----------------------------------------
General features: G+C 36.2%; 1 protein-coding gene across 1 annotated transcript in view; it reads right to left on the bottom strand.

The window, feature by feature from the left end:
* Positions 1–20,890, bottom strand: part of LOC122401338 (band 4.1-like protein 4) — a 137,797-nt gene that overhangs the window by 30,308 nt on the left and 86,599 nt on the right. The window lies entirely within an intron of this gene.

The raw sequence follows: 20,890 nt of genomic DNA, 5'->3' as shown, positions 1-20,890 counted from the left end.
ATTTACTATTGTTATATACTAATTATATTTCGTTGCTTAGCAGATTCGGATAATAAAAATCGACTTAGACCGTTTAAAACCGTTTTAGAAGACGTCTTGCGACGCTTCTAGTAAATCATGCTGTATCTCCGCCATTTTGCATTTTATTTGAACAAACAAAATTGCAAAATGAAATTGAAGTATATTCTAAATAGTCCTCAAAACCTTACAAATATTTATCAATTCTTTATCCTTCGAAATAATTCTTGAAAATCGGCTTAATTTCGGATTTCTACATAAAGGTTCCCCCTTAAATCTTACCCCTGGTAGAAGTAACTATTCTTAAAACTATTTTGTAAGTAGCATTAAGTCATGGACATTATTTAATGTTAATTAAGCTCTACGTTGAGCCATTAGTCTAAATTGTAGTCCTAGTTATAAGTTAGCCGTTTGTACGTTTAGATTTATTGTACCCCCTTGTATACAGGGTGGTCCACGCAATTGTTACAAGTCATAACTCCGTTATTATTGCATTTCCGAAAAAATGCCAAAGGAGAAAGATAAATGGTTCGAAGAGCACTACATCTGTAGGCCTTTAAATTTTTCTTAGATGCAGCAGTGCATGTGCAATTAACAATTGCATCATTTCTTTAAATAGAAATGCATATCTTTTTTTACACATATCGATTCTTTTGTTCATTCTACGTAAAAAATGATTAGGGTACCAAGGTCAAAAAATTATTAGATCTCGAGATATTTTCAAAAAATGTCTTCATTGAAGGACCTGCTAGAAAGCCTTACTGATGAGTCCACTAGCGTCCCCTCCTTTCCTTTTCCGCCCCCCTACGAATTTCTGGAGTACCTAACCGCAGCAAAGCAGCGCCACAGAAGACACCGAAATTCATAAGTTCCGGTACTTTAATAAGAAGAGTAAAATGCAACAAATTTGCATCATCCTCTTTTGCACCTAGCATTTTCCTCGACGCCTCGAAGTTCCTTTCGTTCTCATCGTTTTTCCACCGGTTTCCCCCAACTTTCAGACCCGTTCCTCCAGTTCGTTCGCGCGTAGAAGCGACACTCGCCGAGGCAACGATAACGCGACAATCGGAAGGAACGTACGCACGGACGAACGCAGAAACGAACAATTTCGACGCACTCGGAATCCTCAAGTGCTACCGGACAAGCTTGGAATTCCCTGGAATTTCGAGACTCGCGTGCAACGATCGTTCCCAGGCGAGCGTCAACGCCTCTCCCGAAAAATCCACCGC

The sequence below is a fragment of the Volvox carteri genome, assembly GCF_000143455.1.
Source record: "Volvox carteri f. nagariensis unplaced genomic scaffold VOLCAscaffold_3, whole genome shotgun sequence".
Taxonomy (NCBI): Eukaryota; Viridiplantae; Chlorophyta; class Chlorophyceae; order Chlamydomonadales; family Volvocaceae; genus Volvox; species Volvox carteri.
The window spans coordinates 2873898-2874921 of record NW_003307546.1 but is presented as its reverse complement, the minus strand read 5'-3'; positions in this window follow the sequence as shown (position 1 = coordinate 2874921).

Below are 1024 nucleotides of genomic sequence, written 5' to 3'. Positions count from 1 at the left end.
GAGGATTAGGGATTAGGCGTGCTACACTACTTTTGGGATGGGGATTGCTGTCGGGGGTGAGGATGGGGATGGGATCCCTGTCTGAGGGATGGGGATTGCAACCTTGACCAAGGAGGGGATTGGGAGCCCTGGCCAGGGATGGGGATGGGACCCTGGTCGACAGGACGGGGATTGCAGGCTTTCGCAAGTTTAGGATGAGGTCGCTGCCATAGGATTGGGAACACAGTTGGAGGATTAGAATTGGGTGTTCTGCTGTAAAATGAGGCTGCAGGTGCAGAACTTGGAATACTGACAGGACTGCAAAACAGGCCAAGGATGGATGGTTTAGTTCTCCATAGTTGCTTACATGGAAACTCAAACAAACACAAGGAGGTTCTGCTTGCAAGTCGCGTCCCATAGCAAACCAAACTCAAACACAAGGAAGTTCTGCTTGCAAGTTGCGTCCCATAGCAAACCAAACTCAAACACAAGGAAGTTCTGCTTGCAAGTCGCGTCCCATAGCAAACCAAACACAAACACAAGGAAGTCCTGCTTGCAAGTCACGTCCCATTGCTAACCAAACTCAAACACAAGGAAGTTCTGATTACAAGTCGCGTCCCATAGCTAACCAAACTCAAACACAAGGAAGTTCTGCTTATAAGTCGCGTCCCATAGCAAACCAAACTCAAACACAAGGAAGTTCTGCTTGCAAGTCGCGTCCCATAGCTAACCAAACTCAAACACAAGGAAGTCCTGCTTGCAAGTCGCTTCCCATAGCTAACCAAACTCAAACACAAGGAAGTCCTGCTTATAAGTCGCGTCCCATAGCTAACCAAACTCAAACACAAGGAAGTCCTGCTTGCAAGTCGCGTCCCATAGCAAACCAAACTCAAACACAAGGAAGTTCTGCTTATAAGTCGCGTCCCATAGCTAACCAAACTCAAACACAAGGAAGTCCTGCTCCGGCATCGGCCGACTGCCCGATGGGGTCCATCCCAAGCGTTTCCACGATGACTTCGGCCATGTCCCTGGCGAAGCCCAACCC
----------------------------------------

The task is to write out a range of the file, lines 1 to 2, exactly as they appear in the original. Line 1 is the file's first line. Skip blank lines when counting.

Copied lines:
General features: G+C 36.2%; 1 protein-coding gene across 1 annotated transcript in view; it reads right to left on the bottom strand.

The window, feature by feature from the left end: